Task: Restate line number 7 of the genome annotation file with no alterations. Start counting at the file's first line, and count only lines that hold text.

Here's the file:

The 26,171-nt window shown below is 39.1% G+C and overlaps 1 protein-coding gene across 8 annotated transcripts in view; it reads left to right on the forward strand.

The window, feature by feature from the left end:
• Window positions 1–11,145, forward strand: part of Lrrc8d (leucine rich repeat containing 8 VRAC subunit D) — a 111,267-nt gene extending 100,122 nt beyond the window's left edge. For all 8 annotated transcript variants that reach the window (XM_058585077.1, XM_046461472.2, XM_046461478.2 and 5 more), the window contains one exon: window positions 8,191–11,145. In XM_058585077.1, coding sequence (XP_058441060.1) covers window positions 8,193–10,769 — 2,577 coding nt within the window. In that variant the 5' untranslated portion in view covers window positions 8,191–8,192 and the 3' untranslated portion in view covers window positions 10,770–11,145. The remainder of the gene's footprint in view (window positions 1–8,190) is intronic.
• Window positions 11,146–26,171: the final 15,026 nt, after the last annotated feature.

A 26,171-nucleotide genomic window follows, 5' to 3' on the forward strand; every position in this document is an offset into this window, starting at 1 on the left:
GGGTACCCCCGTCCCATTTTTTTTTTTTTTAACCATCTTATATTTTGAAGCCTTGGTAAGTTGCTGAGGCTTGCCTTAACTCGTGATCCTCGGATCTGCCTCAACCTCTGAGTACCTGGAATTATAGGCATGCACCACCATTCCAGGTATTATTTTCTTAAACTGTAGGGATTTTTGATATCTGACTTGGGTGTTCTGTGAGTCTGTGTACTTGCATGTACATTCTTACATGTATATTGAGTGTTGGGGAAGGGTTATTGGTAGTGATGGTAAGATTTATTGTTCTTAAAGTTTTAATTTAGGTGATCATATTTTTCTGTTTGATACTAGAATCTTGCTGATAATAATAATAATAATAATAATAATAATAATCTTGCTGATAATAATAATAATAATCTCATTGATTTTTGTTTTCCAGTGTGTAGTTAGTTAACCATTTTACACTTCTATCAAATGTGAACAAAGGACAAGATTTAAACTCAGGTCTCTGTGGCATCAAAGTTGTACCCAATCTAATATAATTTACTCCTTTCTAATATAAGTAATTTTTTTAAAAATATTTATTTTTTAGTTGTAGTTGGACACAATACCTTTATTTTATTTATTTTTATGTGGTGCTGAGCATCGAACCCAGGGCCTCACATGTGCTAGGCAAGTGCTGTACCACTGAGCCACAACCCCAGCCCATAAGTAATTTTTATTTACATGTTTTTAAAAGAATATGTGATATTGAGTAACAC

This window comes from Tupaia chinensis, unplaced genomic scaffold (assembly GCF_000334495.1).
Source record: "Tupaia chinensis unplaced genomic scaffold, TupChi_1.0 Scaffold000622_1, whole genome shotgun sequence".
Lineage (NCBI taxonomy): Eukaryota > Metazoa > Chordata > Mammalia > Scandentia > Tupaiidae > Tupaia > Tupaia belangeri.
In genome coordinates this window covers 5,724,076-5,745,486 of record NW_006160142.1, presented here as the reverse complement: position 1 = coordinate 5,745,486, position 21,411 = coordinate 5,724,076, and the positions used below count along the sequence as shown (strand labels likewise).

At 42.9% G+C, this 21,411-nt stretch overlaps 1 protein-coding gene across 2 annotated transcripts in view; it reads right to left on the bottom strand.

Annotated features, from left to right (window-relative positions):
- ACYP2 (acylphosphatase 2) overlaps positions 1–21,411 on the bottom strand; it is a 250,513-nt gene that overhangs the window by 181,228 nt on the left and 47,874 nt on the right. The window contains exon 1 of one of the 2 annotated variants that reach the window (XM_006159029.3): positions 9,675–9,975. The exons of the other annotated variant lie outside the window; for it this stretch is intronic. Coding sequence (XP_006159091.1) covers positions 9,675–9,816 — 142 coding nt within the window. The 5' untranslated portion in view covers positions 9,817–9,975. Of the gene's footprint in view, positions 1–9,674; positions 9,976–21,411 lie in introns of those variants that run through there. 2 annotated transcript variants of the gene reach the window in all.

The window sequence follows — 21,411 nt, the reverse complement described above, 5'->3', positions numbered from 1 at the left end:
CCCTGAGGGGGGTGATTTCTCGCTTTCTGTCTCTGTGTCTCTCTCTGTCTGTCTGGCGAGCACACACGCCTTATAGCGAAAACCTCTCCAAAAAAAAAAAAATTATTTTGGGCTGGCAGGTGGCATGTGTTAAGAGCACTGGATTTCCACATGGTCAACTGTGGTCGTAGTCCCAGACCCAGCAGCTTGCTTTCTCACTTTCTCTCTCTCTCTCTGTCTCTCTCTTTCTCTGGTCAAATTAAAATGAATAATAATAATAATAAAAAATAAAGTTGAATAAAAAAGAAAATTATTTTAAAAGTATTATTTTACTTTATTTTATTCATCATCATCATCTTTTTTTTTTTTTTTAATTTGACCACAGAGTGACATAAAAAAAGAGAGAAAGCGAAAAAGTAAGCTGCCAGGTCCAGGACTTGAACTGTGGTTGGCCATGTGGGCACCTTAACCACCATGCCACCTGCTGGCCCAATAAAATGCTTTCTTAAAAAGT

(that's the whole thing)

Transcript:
This window comes from Tupaia chinensis, unplaced genomic scaffold (assembly GCF_000334495.1).